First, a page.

He added, “Before taking office people were assuming that we were going to War with North Korea. President Obama said that North Korea was our biggest and most dangerous problem. No longer – sleep well tonight!”
Over the course of five hours, the leaders shook hands at least eight different times, and left the summit having signed a joint statement that called for better relations, peace between the two Koreas and denuclearization.
“A lot of good will went into this. A lot of work,” Mr. Trump said of the summit.
But the future remains uncertain — the U.S. and North Korea did not reach any agreement on the details of how to achieve or verify that denuclearization. “We’ll be verifying,” the president remarked in a rare, extended news conference after the summit. Mr. Trump also claimed Kim told him North Korea has destroyed a “major” missile testing site, although he didn’t expand on that.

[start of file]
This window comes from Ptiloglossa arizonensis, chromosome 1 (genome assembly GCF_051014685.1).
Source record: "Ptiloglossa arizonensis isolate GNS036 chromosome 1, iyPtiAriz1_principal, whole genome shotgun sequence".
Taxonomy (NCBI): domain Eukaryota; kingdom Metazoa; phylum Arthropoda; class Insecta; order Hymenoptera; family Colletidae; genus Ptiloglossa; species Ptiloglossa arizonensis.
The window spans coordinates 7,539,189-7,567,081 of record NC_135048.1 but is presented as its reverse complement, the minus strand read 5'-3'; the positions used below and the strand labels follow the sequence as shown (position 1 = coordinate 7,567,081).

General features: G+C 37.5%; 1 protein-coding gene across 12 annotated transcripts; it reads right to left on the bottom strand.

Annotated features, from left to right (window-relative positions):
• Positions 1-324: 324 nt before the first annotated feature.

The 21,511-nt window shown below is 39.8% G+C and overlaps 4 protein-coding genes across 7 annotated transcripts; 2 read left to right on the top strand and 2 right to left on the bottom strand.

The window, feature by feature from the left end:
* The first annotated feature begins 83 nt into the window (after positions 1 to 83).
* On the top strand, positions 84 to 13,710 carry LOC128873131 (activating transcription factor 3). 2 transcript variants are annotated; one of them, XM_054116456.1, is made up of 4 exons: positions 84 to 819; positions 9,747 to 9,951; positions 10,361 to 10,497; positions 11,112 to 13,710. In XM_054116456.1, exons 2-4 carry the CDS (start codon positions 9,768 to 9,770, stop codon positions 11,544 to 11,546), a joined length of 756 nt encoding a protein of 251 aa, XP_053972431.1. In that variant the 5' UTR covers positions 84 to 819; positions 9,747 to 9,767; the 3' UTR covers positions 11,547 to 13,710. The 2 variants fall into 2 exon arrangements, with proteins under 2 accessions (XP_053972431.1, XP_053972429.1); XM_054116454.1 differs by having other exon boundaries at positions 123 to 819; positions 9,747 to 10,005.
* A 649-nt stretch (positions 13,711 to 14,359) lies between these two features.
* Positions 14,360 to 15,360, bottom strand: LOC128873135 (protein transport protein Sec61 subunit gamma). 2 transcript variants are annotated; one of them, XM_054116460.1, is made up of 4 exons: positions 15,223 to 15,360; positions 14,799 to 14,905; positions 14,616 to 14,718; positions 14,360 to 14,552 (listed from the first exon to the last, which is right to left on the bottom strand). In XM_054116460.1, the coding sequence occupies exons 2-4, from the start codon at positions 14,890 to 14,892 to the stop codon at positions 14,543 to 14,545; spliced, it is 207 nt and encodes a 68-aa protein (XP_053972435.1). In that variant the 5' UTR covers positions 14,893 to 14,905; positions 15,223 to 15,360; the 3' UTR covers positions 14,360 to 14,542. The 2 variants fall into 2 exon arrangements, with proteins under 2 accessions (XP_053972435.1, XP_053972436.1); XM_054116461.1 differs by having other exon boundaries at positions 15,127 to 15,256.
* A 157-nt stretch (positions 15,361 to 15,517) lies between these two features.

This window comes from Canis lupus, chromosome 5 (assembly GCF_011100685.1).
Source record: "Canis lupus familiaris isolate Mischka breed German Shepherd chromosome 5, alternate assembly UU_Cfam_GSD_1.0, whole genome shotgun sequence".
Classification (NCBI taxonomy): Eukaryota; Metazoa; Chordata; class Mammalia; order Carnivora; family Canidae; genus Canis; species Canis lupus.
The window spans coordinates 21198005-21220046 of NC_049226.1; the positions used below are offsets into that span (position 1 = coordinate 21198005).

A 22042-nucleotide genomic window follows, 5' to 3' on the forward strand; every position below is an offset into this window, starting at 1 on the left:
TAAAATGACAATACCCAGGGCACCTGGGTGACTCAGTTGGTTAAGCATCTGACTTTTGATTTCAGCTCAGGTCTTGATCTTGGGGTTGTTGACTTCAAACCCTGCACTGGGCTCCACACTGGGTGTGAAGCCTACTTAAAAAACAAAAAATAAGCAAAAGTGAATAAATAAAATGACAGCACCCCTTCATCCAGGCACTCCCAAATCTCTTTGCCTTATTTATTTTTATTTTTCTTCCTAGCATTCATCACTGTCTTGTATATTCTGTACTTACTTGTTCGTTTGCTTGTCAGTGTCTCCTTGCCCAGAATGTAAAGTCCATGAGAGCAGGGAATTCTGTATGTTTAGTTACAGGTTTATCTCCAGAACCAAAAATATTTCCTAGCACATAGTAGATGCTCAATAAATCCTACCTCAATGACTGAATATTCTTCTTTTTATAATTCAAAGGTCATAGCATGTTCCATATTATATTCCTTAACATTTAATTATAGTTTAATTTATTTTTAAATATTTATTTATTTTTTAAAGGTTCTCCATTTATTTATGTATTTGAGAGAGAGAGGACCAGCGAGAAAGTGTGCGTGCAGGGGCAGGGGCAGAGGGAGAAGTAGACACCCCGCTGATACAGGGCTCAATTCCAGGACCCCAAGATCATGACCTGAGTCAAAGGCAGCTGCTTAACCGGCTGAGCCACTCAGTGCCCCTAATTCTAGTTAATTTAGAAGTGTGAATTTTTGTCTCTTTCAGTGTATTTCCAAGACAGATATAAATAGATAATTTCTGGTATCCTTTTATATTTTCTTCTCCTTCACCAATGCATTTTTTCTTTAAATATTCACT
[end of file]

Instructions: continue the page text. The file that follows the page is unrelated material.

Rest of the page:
Mr. Trump said the U.S. will be continuing sanctions until denuclearization occurs — but suggested sanctions might be lifted earlier than many experts thought possible.
Air Force One touched down at Joint Base Andrews early Wednesday morning, completing the president’s marathon trip to Asia for talks with the North Korean leader. He told reporters on tarmac upon landing that it had been a “great three days.” The president made refueling stops in Guam and Hawaii on his return to Washington.
While his aircraft refueled in Hawaii, Mr. Trump thanked Kim for “taking the first bold step toward a bright new future for his people,” saying their summit on Tuesday “proves that real change is possible!”
During his return, Trump spoke with South Korean Prime Minister Moon Jae-in and Japanese Prime Minister Shinzo Abe.